When accepting the invitation to interview
the thespian who plays murdering, recovering drug addict Christopher
Moltisanti on HBO’s "The Sopranos" - the same character
who sanctioned the terrifying slaughter of his own fiancée
to protect his mafia family from the FBI - you take a moment
to ponder the prudence of going to the meeting at his Manhattan
theater without a few consiglieres in tow.
But actor-writer-director Michael Imperioli is not at all like his "Sopranos" alter ego. (Except for the big brown eyes.) He’s more articulate and, while still casually attired, leaves the leisure suits in HBO’s wardrobe department.
Last season, Imperioli had some memorable moments opposite actor Ben Kingsley, when his character was ardently pursuing a career as a filmmaker, but Imperioli’s real-life passion is his new rock band La Dolce Vita, which will have its Brooklyn premiere on Jan. 5 at Park Slope’s Southpaw club.
With the success and awards Imperioli has garnered in the acting world, including a resume of roles in films helmed by the prestigious likes of Martin Scorsese and Spike Lee, and the media frenzy that’s sure to ignite in April when the final season of "The Sopranos" kicks off, one can’t help but wonder: why is Imperioli launching a rock band now?
With a steady gaze, and some fidgeting with his cell phone, the Tribeca-based actor explained that in part, his decision was based on "living through that 9-11 shit."
"Life is obviously short, and I’ve been wanting to do this for so long," he said in an exclusive interview with GO Brooklyn last week, revealing that 16 years have passed since he’s played with a band.
The Emmy Award-winning actor shares the limelight with fellow LDV members, drummer Olmo Tighe and Park Slope bassist Elijah Amitin.
Although Christopher may not have been lucky in love on "The Sopranos," it seems safe to say that Imperioli’s real-life wife, Victoria, is not in danger of being whacked. In fact, Imperioli’s so smitten with the woman, with whom he raises Isabella, 16, Vadim, 9, and David, 5, that his band is partly named for her. ("Vita," Imperioli explained, is her Russian nickname that he’s also had tattooed on his body.)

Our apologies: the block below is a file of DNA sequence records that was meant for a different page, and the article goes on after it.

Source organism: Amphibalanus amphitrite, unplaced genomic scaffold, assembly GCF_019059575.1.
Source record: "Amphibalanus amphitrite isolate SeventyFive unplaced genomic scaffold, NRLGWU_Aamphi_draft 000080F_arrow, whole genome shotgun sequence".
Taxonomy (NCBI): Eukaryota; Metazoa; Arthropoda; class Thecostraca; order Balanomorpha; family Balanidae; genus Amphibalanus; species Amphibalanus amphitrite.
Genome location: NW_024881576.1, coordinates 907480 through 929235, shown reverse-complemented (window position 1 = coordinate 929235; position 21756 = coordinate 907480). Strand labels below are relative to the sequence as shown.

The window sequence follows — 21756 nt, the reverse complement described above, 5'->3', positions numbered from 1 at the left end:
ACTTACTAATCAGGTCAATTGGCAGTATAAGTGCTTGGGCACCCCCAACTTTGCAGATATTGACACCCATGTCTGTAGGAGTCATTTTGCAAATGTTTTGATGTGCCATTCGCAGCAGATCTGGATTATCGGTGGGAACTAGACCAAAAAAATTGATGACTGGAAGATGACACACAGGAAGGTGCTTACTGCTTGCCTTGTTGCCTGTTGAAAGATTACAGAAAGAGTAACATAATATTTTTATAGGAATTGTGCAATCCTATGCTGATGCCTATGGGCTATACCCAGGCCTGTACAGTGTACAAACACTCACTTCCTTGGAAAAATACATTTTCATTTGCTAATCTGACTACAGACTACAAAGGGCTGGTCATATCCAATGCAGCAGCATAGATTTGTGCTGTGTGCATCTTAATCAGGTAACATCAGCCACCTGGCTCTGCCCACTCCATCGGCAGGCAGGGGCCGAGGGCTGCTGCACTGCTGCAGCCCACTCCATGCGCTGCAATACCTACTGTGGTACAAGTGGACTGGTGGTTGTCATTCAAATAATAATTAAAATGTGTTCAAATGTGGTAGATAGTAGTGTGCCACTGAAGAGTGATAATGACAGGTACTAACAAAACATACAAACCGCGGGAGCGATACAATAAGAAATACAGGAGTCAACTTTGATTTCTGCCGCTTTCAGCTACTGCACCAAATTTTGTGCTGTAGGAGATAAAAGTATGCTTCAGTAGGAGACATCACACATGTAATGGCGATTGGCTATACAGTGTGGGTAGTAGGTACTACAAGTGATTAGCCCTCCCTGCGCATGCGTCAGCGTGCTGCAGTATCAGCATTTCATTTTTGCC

Imperioli, 40, also revealed that LDV’s set list primarily consists of original songs - written by the band as well as material Imperioli penned between 1986 and 1996. (While that might sound like a unibrow-raising confession, Imperioli is no stranger to the world of letters. He has written five episodes of "The Sopranos" and written and executive produced Spike Lee’s "Summer of Sam.")
"In some ways, [my songs] were written in a different time period," said Imperioli, who claims to be a fan of Robert Pollard of Guided by Voices and Courtney Love. But Imperioli’s material is being arranged now with Amitin and Tighe, whom he describes as "great musicians.
"I’m not doing this for any other reason besides I found guys I really like to play with, and I’m passionate about what we create."
And while Imperioli does find some similarities between acting and rocking onstage, "The audience is not as reverential as they are in the theater, where they’re afraid to open a piece of candy," he observed. "Part of the rush is that your ass is on the line ... There’s no hiding, no second take."
While some would assume that his "Sopranos" fame would draw a crowd of adoring fans to LDV concerts, Imperioli said his popularity can cut both ways.
"It’s weird," he said. "[Fans] have enough trouble seeing me play something other than what I play, let alone going into another venue - especially rock ’n’ roll - because people have very strong opinions about music
"But in other ways, it’s great because they’re willing to check you out because they know you from someplace else."
Summing up their sound as New York-influenced, raw and gritty, the trio is humming with excitement over their upcoming Southpaw date, where they will share the bill with Death of Fashion and Generals and Majors. Rather than focusing their energies on long-term achievements like contracts and recording CDs, the LDV boys are just happy for another opportunity to share their music.
Said Imperioli, "The goal is just to have a lot of people there on the fifth. If we do, I’ll be very happy on the sixth."
Death of Fashion, La Dolce Vita and Generals and Majors will perform at Southpaw (125 Fifth Ave. at St. John’s Place in Park Slope) on Jan. 5. Doors open at 8 pm. Cover is $8. For more information, call (718) 230-0236 or visit the Web site www.spsounds.com.